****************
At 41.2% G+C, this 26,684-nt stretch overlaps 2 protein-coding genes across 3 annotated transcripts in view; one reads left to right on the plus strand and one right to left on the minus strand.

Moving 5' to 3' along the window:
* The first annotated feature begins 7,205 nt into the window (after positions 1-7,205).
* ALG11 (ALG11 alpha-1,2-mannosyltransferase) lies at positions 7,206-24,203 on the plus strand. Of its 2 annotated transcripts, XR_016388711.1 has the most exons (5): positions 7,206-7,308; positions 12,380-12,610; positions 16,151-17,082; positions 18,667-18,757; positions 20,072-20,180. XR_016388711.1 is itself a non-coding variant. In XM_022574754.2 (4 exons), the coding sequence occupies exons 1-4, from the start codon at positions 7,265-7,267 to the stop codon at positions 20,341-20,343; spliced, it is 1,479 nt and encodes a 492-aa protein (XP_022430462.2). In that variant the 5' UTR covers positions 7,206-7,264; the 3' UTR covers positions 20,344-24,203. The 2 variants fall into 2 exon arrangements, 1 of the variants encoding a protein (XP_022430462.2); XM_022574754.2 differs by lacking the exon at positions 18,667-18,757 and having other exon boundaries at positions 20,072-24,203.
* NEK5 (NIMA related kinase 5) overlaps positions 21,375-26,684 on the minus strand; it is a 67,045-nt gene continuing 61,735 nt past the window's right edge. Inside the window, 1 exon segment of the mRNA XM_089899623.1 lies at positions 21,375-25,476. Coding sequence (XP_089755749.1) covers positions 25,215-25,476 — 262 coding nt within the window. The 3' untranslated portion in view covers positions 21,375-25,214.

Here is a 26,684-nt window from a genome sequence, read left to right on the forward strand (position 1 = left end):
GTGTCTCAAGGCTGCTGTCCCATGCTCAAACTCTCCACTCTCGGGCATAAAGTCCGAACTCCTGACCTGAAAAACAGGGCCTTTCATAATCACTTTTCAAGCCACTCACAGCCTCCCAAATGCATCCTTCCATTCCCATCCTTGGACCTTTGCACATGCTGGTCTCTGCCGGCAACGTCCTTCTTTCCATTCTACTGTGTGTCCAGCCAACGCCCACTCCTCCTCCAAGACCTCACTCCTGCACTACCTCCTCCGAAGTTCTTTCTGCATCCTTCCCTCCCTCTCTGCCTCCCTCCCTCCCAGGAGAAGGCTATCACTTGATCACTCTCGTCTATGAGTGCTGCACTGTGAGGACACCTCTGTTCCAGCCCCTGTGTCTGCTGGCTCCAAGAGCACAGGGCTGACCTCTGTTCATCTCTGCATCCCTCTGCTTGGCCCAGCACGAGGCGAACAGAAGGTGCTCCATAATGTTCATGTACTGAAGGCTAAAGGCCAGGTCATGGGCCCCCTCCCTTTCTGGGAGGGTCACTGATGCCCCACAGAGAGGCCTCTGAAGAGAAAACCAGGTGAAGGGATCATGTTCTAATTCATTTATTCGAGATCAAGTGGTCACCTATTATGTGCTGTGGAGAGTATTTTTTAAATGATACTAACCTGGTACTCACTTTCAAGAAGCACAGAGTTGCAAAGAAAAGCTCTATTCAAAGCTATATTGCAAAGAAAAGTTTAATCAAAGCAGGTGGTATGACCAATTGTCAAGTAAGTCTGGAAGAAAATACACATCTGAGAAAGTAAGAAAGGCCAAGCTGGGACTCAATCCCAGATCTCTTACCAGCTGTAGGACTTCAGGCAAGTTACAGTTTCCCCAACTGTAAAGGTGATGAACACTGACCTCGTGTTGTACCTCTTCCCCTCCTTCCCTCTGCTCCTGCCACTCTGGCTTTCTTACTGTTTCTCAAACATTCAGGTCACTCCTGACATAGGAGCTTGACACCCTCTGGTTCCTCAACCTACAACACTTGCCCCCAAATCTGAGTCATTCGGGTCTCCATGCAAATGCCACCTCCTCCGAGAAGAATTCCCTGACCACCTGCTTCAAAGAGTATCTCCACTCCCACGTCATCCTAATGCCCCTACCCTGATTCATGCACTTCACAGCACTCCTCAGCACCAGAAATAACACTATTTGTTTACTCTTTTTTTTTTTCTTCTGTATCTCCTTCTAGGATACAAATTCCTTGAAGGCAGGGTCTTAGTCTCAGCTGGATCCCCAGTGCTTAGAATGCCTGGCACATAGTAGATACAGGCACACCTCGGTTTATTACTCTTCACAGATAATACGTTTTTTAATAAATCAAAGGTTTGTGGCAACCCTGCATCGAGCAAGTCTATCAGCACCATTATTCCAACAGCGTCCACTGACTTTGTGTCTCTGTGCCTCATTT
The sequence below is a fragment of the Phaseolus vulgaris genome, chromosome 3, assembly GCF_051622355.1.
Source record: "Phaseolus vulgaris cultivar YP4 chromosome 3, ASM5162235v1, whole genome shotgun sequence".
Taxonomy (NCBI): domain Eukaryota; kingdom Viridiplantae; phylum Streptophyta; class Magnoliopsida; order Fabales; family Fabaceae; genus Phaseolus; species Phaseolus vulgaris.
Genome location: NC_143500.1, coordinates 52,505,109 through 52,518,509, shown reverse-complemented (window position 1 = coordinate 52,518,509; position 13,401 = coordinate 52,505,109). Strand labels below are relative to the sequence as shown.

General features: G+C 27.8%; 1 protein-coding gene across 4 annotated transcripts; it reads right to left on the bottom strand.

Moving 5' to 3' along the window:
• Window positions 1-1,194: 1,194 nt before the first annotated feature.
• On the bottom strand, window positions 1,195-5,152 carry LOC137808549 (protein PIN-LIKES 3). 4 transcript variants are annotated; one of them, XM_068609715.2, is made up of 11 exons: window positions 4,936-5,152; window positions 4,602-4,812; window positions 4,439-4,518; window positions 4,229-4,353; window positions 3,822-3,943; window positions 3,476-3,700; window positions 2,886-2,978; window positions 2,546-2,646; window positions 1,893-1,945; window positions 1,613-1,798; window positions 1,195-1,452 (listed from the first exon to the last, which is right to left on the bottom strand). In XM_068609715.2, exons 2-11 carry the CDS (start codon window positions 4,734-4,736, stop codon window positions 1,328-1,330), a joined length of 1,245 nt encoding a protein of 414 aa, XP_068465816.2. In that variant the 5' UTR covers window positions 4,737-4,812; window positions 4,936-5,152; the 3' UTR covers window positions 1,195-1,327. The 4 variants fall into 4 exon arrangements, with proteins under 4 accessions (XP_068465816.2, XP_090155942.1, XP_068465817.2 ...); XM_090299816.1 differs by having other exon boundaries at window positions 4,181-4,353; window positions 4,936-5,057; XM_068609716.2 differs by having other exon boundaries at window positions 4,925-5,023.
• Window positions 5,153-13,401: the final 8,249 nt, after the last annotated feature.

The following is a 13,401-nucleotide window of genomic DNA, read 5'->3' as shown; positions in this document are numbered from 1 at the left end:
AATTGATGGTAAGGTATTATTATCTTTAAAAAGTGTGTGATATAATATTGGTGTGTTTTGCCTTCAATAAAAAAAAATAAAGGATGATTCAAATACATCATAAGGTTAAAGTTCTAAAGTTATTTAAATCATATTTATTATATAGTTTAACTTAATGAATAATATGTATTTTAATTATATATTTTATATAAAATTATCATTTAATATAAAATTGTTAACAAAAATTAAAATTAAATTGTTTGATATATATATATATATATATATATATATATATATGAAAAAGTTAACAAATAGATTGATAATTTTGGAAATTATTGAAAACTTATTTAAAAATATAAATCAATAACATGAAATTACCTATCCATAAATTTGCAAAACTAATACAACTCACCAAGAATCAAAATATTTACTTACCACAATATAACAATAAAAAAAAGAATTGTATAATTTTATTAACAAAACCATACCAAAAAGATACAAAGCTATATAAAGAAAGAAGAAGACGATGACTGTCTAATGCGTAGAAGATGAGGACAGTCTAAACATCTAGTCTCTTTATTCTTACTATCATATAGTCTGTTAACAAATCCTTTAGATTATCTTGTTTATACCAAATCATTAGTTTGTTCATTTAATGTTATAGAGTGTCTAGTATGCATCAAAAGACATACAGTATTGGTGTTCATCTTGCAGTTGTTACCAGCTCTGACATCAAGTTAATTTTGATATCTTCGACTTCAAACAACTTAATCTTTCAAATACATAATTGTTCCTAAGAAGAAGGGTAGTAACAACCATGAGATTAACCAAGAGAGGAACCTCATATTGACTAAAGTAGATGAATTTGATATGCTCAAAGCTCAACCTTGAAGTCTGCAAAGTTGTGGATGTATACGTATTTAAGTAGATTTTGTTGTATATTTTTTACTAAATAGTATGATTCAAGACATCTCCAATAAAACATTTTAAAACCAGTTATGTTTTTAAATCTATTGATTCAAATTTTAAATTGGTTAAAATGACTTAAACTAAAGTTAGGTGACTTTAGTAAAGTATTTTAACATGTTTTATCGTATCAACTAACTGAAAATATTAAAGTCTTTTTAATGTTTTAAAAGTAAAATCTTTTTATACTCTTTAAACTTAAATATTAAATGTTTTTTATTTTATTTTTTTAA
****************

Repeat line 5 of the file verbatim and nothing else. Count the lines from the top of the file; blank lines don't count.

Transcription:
* NEK5 (NIMA related kinase 5) overlaps positions 21,375-26,684 on the minus strand; it is a 67,045-nt gene continuing 61,735 nt past the window's right edge. Inside the window, 1 exon segment of the mRNA XM_089899623.1 lies at positions 21,375-25,476. Coding sequence (XP_089755749.1) covers positions 25,215-25,476 — 262 coding nt within the window. The 3' untranslated portion in view covers positions 21,375-25,214.